AAAS: Australian Adventure Activity Standard – See Preface for details.
Anchor: Any load bearing attachment to which any part of a belay system is attached.
Anchor system: a group of individual anchors to which any part of a belay system is attached.
Abseiling: descending vertical or near vertical natural surfaces or artificial surfaces using ropes and descending friction devices to manage the decent. It is also known as rappelling.
Activity leader(s): collective noun for canyoning assistant guide(s), guide(s) and/or instructor(s).
Belay System: The means by which the climber or abseiler is protected from an uncontrolled fall or descent.
Belayer: A person that operates the belay system.
Bottom belay: Belaying a climber or abseiler from the bottom of a pitch.
Bottom braking: The controlling of the descent of an abseiler, by a belayer located below the abseiler applying tension to the abseil rope. Used as a method of belaying the abseiler if they lose control of the descent.
Bouldering: A form of climbing activity, limited in height and for which fall safety can be achieved by the provision of an impact absorbing system, by a spotter providing control of a fall or by a combination of these measures. (Also see deep-water belay and spotter.)
Buoyancy aid: a device that provides additional buoyancy in water. (For example, inflatable mattress, waterproofed backpack, kickboard, noodle, etc.) Also see Lifejacket.
Bushwalking: walking in natural areas.
Camping: the use of a temporary site for overnight camping.
Canyon: geological formations that involve flowing or dry watercourse(s). (Also known as gorges.)
Canyoning: the descent, traversing and/or ascent of a canyon using a range of techniques.
Carabiner: (refer connector).
Caving: entering and/or moving though underground passages and/or caverns.
Climbing: ascending, traversing or descending vertical or near vertical natural surfaces or artificial surfaces. (Also see rock climbing).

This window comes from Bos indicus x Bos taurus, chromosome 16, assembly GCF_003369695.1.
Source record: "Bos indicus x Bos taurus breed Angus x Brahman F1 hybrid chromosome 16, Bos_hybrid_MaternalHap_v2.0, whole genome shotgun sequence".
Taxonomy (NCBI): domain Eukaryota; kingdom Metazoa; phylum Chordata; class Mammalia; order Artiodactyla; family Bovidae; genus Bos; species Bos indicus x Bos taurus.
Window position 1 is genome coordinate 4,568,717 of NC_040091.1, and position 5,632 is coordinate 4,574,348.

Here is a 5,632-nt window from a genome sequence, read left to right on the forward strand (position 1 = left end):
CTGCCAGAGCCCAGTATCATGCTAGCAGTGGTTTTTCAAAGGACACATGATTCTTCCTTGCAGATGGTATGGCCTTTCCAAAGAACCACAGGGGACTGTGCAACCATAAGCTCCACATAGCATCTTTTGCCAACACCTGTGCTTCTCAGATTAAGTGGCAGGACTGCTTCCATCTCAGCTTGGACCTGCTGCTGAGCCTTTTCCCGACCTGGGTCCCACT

Competence: ability to apply knowledge and skills to achieve expected results.
Competencies: the plural of competence. Having competence in more than one ability.
Competent: leader/participant/person/assessor: someone who has the competence to perform specific functions.
Connector(s): a metal device used to link components together. A connector may be:
• Non-locking: a connector that cannot be locked to prevent it opening.
• Locking: a connector that can be manually locked and unlocked to reduce the possibility of it opening
• Auto-locking: a connector that will automatically lock to prevent it from opening and requires two or more deliberate actions to unlock.
Contact rescue: a rescue requiring an activity leader to manoeuvre to the persons actual location to physically assist them.
Descent system: the belay system that an abseiler operates to control their descent.
Deep-water belay: a safety system relying on deep water in a fall zone.
Direct supervision: where a nominated person responsible for supervising others during all or part of the activity is able to intervene immediately (also see indirect supervision and remote supervision).
Dynamic rope: a specially constructed kernmantle rope that is somewhat elastic under load. The elastic ‘stretch’ under load is what makes the rope ‘dynamic’. (Also see static rope.)
Fall factor: is the ratio of the height of a fall (h) (measured before the rope or lanyard begins to stretch) and the rope or lanyard length available to absorb the energy of the fall (L). It is used as a representation of the severity of a fall when arrested by a belay system. It is calculated by (h) divided by (L).
Fall height: The vertical distance between the climber’s or abseiler’s lowest body element and the surface beneath.